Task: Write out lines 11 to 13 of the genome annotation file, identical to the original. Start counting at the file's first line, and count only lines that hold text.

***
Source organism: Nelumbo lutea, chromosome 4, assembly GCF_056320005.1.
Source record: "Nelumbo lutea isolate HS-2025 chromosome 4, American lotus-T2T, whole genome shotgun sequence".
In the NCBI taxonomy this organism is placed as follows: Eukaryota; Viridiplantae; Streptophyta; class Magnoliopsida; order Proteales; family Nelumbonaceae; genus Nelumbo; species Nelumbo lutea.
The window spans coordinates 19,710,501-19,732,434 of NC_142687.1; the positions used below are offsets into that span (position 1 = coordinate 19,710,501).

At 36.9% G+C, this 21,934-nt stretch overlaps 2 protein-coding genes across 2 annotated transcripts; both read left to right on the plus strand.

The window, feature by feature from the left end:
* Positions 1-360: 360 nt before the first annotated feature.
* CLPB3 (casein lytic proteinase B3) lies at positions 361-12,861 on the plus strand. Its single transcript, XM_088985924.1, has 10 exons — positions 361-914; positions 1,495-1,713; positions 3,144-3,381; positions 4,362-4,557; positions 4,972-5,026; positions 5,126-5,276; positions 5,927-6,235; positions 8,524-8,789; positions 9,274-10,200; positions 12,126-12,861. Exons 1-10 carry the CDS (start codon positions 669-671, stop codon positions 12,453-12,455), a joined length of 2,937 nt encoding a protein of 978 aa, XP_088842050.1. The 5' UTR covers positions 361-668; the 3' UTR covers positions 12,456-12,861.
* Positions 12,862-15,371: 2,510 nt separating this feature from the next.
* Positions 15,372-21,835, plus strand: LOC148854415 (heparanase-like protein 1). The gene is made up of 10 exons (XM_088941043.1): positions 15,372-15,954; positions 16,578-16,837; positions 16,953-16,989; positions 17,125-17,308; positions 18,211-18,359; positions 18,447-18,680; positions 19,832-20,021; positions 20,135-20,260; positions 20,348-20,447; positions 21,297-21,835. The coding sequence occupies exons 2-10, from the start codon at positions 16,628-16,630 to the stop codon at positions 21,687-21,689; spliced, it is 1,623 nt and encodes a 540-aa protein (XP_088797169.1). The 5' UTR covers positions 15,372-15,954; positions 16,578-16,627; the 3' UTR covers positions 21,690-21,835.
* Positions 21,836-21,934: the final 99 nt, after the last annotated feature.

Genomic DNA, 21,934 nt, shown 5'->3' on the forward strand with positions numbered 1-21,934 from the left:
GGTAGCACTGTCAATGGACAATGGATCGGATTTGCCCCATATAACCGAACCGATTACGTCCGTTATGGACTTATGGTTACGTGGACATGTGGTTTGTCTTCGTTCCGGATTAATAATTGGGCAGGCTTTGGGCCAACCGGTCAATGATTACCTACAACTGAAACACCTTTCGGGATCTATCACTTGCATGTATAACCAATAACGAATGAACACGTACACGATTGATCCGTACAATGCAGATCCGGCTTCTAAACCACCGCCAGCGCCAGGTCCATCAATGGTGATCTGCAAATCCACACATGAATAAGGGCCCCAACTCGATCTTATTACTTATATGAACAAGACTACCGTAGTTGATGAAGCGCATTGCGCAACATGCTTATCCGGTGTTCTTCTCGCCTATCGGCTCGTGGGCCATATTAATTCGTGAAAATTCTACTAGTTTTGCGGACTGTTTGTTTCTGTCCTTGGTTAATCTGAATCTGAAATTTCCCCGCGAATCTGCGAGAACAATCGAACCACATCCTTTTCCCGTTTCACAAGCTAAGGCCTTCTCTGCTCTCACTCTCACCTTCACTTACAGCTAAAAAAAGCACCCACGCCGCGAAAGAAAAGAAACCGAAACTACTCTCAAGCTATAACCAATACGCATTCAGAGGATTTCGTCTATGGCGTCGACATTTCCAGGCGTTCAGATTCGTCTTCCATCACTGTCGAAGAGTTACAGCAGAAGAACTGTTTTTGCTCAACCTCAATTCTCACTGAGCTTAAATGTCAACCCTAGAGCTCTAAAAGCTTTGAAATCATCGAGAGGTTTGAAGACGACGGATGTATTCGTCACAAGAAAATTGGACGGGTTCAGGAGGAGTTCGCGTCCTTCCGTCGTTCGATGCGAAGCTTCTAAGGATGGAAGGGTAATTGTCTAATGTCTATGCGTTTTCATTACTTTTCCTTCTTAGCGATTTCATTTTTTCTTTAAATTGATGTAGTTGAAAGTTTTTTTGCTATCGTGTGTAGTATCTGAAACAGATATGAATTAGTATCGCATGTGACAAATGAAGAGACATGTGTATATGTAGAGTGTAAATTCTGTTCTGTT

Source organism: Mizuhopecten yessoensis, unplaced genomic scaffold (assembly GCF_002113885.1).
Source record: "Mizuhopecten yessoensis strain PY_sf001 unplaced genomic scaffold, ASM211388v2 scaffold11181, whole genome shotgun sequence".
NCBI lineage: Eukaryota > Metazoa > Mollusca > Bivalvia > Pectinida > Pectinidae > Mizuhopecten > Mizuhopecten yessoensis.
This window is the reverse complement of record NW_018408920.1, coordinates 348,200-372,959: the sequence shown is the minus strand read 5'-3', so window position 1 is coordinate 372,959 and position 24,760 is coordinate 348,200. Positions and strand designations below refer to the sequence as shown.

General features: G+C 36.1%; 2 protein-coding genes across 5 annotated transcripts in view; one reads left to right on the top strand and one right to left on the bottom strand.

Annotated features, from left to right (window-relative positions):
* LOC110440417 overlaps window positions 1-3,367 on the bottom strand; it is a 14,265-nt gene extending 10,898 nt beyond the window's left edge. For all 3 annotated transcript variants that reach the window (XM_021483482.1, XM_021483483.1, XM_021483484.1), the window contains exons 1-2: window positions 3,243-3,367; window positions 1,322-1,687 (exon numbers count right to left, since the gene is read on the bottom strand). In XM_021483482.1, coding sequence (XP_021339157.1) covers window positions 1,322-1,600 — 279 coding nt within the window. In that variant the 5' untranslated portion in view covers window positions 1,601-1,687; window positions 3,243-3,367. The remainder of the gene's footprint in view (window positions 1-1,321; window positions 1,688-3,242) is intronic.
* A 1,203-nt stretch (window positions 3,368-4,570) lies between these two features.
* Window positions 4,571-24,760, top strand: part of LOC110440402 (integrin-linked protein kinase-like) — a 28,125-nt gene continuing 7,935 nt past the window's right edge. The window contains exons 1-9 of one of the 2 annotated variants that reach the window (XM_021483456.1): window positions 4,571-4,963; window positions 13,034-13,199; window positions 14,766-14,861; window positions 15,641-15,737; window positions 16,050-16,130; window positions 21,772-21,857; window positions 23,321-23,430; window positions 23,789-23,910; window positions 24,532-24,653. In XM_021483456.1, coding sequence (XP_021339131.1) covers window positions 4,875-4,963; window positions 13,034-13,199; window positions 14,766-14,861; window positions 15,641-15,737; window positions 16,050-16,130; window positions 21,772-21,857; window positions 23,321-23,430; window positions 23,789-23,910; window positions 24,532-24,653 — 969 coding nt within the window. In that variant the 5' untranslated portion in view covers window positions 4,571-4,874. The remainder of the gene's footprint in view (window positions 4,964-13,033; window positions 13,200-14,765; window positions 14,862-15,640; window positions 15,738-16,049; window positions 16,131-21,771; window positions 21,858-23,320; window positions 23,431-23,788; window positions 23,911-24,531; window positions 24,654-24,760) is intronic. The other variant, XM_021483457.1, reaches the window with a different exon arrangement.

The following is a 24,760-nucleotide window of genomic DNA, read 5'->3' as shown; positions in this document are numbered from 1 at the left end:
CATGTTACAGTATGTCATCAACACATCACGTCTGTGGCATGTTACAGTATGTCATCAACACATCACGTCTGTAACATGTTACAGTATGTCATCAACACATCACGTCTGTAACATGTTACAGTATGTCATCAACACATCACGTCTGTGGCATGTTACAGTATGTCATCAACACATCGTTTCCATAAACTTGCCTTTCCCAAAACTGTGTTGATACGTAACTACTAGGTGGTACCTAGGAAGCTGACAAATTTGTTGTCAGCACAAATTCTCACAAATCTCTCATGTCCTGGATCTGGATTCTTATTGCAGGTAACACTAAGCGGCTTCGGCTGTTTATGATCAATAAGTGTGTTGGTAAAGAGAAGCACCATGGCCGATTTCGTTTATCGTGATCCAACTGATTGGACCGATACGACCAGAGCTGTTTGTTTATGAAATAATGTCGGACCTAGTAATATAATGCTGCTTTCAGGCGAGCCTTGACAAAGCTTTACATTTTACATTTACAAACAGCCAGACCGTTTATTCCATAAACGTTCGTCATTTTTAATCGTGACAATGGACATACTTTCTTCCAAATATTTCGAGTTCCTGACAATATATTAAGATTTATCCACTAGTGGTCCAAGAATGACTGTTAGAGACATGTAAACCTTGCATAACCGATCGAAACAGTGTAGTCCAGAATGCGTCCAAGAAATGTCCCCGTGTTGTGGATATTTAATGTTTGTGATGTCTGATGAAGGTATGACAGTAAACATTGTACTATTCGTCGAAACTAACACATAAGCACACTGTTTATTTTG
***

* Positions 21,836-21,934: the final 99 nt, after the last annotated feature.

Genomic DNA, 21,934 nt, shown 5'->3' on the forward strand with positions numbered 1-21,934 from the left:
GGTAGCACTGTCAATGGACAATGGATCGGATTTGCCCCATATAACCGAACCGATTACGTCCGTTATGGACTTATGGTTACGTGGACATGTGGTTTGTCTTCGTTCCGGATTAATAATTGGGCAGGCTTTGGGCCAACCGGTCAATGATTACCTACAACTGAAACACCTTTCGGGATCTATCACTTGCATGTATAACCAATAACGAATGAACACGTACACGATTGATCCGTACAATGCAGATCCGGCTTCTAAACCACCGCCAGCGCCAGGTCCATCAATGGTGATCTGCAAATCCACACATGAATAAGGGCCCCAACTCGATCTTATTACTTATATGAACAAGACTACCGTAGTTGATGAAGCGCATTGCGCAACATGCTTATCCGGTGTTCTTCTCGCCTATCGGCTCGTGGGCCATATTAATTCGTGAAAATTCTACTAGTTTTGCGGACTGTTTGTTTCTGTCCTTGGTTAATCTGAATCTGAAATTTCCCCGCGAATCTGCGAGAACAATCGAACCACATCCTTTTCCCGTTTCACAAGCTAAGGCCTTCTCTGCTCTCACTCTCACCTTCACTTACAGCTAAAAAAAGCACCCACGCCGCGAAAGAAAAGAAACCGAAACTACTCTCAAGCTATAACCAATACGCATTCAGAGGATTTCGTCTATGGCGTCGACATTTCCAGGCGTTCAGATTCGTCTTCCATCACTGTCGAAGAGTTACAGCAGAAGAACTGTTTTTGCTCAACCTCAATTCTCACTGAGCTTAAATGTCAACCCTAGAGCTCTAAAAGCTTTGAAATCATCGAGAGGTTTGAAGACGACGGATGTATTCGTCACAAGAAAATTGGACGGGTTCAGGAGGAGTTCGCGTCCTTCCGTCGTTCGATGCGAAGCTTCTAAGGATGGAAGGGTAATTGTCTAATGTCTATGCGTTTTCATTACTTTTCCTTCTTAGCGATTTCATTTTTTCTTTAAATTGATGTAGTTGAAAGTTTTTTTGCTATCGTGTGTAGTATCTGAAACAGATATGAATTAGTATCGCATGTGACAAATGAAGAGACATGTGTATATGTAGAGTGTAAATTCTGTTCTGTT